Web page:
The Ensus bioethanol plant on Teesside, which is due to take wheat from the 2008 harvest, should create demand for high yielding Group 4 varieties in the north east region.
Grant Pearson of Ensus says that the company is hoping to secure 250,000t of UK wheat from the immediate area, with the remaining requirement coming in by road or boat.
“We’re expecting to have a total annual requirement of 1-1.2m tonnes,” he says. “Of that, around one quarter of supplies will hopefully come from a 75 mile radius round the plant at Wilton.”
High yielding feed wheat varieties are needed, he confirms. “Until we start using them, we can’t be any clearer on particular varieties. In time, we’re likely to be more specific.”
All the wheat destined for the Ensus plant will be supplied by Glencore Grain. “The plant will start up in the late spring 2009, so we’ll be taking wheat from this harvest.”
Another bioethanol facility which is due to come on stream by the beginning of 2010 is Vivergo in Hull, a joint venture between BP, ABF and DuPont.
“If it all goes according to plan, then wheat from the 2009 harvest will be going into the plant,” says Mr Waite.
The total requirement will be for 1.1m tonnes, he adds. “Frontier will be supplying this plant, so again there’s going to be strong demand for feed wheat.”
He advises growers to look for an agronomically sound variety. “Until they start specifying varieties or starch content, there’s no reason not to grow the highest yielding types. Just make sure they have good lodging scores and are suitable for your site.”
Animal feed outlets will also be competing for supplies, he adds. “It may have reduced in size as a market, but there’s still quite a requirement for animal feed.”
With its slow development speed, Humber is an ideal early sowing variety and has also done well as a second wheat.
Short and stiff, it is at low risk from lodging and can be grown on high fertility sites, but has potential weaknesses for septoria and mildew.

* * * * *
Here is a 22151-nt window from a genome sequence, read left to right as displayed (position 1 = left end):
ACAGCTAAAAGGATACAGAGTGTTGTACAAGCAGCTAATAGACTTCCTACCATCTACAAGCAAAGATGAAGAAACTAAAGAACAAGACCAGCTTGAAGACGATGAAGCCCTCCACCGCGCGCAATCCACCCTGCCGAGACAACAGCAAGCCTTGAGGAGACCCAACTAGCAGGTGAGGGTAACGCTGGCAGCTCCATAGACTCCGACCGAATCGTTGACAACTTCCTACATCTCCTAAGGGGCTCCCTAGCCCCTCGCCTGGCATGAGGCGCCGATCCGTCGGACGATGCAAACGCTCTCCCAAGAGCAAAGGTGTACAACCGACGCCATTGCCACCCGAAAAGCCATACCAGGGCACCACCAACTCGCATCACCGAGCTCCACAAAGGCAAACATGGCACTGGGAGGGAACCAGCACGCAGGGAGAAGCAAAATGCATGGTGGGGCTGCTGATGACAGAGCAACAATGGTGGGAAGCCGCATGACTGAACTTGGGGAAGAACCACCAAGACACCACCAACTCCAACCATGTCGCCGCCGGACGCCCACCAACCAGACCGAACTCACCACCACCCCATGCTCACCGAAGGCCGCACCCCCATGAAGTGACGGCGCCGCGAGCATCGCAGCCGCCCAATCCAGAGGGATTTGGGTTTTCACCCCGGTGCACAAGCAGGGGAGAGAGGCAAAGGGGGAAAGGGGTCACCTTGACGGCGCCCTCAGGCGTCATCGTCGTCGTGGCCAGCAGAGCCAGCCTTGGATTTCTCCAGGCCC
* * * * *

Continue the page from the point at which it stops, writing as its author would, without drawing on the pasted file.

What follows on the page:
Yields are similar to those of Oakley, making it a high performing, low risk variety for most regions.
The market preference for a soft endosperm type remains in Scotland, advises Steve Hoad of SAC.
“That means Group 3 varieties for biscuit making or soft Group 4s for distilling, as together they account for 70% of the market,” he says. “In variety terms, not much has changed from last year.”
He picks out Alchemy, Istabraq and Robigus as the three key soft varieties. “Alchemy is medium to good for distilling and has good disease resistance, except for brown rust.”
Istabraq is high yielding, with a good distilling rating and specific weight, he adds. “It’s also quite tall with weakish straw, but growers have got used to it and it’s performed well up here.”
Robigus is fully recommended for distilling and biscuit making, says Dr Hoad. “Its disease resistance isn’t as good as it was but it has an important place as a first wheat, although it under performs as a second wheat.”
He believes all of the Group 3 candidates look promising for Scotland, especially when compared with Alchemy and Robigus. “We need to have a closer look at them this harvest, but it’s likely we’ll have more choice next year.”
He also highlights one of the Group 4 candidates, Lear, as it has a soft endosperm. “It might prove suitable for distilling. It’s got weaker straw and its mildew rating isn’t great, but there could be a demand for it.”
For milling growers, Solstice is the best option for Scotland, he continues. “With a good Hagberg, it’s more resistant to sprouting, which is important in Scotland. It’s taken Malacca’s place.”
Marksman could find a place, says Dr Hoad. “It looks of interest, due to its high protein level.”
Einstein is another preferred variety, as the millers like it and make use of it in blends. “It has good second wheat performance, which means it has a place on farms in the north. But root lodging can be an issue.”
There’s only a small area of hard feed wheats in Scotland, he ends. “Oakley stands out as it’s very high yielding. It’s the best option for feed.”